AWS Promotes Inclusive IT Culture
Yesterday was International Women's Day and the IT certification world is taking notice. Over at the AWS Training and Certification Blog, a timely post discusses the importance of making the worldwide IT culture more inclusive of, and welcoming to, women. The post is written by Maureen Lonergan, the vice president in charge of AWS Certification and Training. In other words, this is a woman in a prominent IT career telling you what women women really need to thrive in IT. For example, Lonergan writes that women in IT need allies – not in the passive sense of nodding along whenever the issues comes up, but in the active sense of taking actual concrete steps to help women feel more comfortable in IT circles. One specific thing that Lonergan mentions is using inclusive language, and not just in the sense of knowing what to say, but also in the sense of speaking up instead of holding one's tongue. In the (still) male-dominated IT realm, almost everyone needs to listen more to what women have to say. So click over and read through Lonergan's discussion of the topic, and then see what you can do to act on what you've learned.
CertMag Focuses on Women
Over at CertMag.com, the official website of Certification Magazine, there's a unique Salary Survey-style shout-out to female certified IT professionals in honor of International Women's Day. Women participate in CertMag's annual Salary Survey each year, and each year the survey team devotes an installment of its yearlong Deep Focus series to providing data about women survey respondents. For example, female IT professionals from the United States who participated in the survey had an average annual salary of $103,270. The annual salary figure for women who chimed in from outside the United States was $68,620. And while the United States produced 66 percent of survey responses, there was still participation from female certified IT professionals in 61 other countries. There's lots of good information here, in particular for young women contemplating IT career who would like to know some specifics about what their future might look like.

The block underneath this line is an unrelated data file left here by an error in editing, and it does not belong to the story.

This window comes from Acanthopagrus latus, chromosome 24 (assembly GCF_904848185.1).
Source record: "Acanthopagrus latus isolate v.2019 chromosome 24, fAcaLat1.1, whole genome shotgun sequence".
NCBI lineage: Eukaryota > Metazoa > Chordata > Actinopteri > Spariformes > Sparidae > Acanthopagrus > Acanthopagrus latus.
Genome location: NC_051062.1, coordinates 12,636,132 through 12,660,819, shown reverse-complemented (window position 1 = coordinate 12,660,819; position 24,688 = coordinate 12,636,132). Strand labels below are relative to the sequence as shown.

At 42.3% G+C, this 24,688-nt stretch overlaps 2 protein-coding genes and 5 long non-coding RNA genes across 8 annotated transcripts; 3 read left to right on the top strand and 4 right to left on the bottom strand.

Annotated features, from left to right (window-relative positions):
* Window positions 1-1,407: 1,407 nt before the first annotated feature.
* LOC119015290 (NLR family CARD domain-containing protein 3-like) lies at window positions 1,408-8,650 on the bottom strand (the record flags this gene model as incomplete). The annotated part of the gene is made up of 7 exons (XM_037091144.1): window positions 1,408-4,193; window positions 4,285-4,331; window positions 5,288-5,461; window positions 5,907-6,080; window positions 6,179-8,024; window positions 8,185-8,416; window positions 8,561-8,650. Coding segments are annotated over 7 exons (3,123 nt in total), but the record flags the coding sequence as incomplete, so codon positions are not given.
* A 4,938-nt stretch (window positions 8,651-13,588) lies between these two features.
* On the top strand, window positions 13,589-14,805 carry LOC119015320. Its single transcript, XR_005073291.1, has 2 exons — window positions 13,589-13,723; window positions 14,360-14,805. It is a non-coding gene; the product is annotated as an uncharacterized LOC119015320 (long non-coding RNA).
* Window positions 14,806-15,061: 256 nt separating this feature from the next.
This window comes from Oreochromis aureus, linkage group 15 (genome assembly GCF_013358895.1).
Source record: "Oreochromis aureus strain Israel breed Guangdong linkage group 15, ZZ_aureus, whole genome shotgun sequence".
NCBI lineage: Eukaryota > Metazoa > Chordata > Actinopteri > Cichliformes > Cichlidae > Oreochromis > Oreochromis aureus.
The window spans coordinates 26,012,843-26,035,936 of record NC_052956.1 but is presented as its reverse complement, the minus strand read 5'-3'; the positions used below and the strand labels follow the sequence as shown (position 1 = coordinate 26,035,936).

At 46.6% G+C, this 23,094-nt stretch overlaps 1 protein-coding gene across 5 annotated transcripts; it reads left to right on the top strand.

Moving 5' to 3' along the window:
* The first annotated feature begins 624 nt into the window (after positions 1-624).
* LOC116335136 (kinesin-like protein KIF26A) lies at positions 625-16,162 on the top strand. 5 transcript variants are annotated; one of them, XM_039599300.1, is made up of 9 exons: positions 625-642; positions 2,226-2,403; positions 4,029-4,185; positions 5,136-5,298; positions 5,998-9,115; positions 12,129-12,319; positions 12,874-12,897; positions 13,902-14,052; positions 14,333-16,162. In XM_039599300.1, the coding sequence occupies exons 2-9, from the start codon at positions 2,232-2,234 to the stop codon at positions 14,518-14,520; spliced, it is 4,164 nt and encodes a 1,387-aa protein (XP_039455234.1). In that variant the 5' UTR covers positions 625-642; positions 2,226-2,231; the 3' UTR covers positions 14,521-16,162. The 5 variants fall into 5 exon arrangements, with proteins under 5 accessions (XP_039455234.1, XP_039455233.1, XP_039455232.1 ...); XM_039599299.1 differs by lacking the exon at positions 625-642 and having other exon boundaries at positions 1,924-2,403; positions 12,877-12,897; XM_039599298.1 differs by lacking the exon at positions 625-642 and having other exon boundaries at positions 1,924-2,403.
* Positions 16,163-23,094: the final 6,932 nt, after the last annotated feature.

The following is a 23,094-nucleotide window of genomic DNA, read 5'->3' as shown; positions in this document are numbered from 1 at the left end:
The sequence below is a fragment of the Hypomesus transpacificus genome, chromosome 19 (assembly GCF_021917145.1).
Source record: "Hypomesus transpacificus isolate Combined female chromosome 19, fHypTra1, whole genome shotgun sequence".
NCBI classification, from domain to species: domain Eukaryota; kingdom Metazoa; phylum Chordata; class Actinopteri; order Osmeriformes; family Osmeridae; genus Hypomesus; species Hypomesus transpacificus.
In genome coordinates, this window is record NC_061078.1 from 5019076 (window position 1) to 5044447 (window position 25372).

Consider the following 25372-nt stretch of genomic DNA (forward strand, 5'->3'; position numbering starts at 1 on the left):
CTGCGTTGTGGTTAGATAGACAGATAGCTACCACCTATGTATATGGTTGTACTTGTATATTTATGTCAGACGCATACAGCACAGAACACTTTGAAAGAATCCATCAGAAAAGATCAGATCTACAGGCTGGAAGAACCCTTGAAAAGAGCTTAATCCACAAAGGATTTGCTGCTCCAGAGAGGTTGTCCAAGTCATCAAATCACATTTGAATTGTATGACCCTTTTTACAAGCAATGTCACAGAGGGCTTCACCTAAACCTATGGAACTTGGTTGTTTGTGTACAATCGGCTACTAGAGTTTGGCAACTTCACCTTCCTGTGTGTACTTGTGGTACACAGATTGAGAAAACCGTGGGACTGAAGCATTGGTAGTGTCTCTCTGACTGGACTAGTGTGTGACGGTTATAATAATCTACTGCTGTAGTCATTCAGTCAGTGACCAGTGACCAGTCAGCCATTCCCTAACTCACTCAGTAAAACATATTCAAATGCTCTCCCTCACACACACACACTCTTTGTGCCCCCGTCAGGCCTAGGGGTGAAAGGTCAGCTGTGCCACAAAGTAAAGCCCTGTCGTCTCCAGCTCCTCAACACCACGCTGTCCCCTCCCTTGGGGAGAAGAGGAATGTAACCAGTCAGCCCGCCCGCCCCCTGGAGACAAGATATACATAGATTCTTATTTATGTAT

CompTIA Shares Success Stories from Women IT Executives
For its coverage on International Women's Day, tech industry association CompTIA picked up on the official IWD theme of "Break the Bias." To celebrate the success of women leaders, the CompTIA blog squad checked in with several female executives and lets them sum up their experiences in their own words. For example, Hannah O'Donnell, director of sales at Collabrance, says that advice and encouragement from leadership played a key role in helping her achieve tech career success. As O'Donnell writes, "I am 10 years into my IT career and got to where I am today through quality leadership. It is important that we provide that same mentorship to other women who are starting their career. For women out there that have already advanced in their career, make a conscious effort to support other women. Give them guidance and a voice." If you work in IT, then look around yourself for women who could benefit from encouragement and guidance and offer to help.
Microsoft Certifications Go to Europe
Our final item this week isn't directly related to International Women's Day. On the other hand, we are directly referencing a new post to Microsoft Learn Blog that was written by a woman, Microsoft senior business program manager Rachel Wortman Morris. Morris has a cool story to tell about how Microsoft certifications have been integrated into the curriculum at Montpellier Business School, one of the oldest business colleges in France. This is a trend that has picked up a lot of steam in the United States in recent years, so it's interesting to see that similar things are happening around the world.
That's all for this edition of Certification Watch. Please keep your certification news and tips coming to the GoCertify News Editor.